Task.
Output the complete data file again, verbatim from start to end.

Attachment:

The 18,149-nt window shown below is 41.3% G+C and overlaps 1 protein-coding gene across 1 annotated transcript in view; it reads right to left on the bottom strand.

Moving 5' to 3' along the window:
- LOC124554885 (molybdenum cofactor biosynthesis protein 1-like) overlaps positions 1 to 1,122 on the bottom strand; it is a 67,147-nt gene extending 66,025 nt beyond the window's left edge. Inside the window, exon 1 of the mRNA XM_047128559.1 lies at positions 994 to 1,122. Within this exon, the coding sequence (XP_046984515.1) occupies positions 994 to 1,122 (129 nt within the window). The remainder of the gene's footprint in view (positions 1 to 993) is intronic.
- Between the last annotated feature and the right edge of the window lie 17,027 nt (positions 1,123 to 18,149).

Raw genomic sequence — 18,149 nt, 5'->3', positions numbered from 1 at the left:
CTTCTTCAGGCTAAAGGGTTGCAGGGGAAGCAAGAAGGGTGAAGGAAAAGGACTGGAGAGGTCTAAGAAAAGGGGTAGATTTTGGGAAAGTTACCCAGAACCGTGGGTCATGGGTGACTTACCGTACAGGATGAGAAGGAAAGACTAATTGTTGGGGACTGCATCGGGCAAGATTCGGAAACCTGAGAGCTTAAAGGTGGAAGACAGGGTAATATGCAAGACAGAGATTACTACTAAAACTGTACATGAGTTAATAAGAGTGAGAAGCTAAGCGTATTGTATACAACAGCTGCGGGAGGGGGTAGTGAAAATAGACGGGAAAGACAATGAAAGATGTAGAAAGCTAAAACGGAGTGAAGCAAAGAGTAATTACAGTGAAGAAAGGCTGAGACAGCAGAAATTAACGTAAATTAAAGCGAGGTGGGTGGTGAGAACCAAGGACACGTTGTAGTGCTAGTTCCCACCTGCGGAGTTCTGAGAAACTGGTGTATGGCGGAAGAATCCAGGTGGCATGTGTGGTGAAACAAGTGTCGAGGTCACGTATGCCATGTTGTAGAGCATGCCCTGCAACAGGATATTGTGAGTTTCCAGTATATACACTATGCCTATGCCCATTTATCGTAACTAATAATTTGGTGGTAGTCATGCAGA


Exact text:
The 18,149-nt window shown below is 41.3% G+C and overlaps 1 protein-coding gene across 1 annotated transcript in view; it reads right to left on the bottom strand.

Moving 5' to 3' along the window:
- LOC124554885 (molybdenum cofactor biosynthesis protein 1-like) overlaps positions 1 to 1,122 on the bottom strand; it is a 67,147-nt gene extending 66,025 nt beyond the window's left edge. Inside the window, exon 1 of the mRNA XM_047128559.1 lies at positions 994 to 1,122. Within this exon, the coding sequence (XP_046984515.1) occupies positions 994 to 1,122 (129 nt within the window). The remainder of the gene's footprint in view (positions 1 to 993) is intronic.
- Between the last annotated feature and the right edge of the window lie 17,027 nt (positions 1,123 to 18,149).

Raw genomic sequence — 18,149 nt, 5'->3', positions numbered from 1 at the left:
CTTCTTCAGGCTAAAGGGTTGCAGGGGAAGCAAGAAGGGTGAAGGAAAAGGACTGGAGAGGTCTAAGAAAAGGGGTAGATTTTGGGAAAGTTACCCAGAACCGTGGGTCATGGGTGACTTACCGTACAGGATGAGAAGGAAAGACTAATTGTTGGGGACTGCATCGGGCAAGATTCGGAAACCTGAGAGCTTAAAGGTGGAAGACAGGGTAATATGCAAGACAGAGATTACTACTAAAACTGTACATGAGTTAATAAGAGTGAGAAGCTAAGCGTATTGTATACAACAGCTGCGGGAGGGGGTAGTGAAAATAGACGGGAAAGACAATGAAAGATGTAGAAAGCTAAAACGGAGTGAAGCAAAGAGTAATTACAGTGAAGAAAGGCTGAGACAGCAGAAATTAACGTAAATTAAAGCGAGGTGGGTGGTGAGAACCAAGGACACGTTGTAGTGCTAGTTCCCACCTGCGGAGTTCTGAGAAACTGGTGTATGGCGGAAGAATCCAGGTGGCATGTGTGGTGAAACAAGTGTCGAGGTCACGTATGCCATGTTGTAGAGCATGCCCTGCAACAGGATATTGTGAGTTTCCAGTATATACACTATGCCTATGCCCATTTATCGTAACTAATAATTTGGTGGTAGTCATGCAGA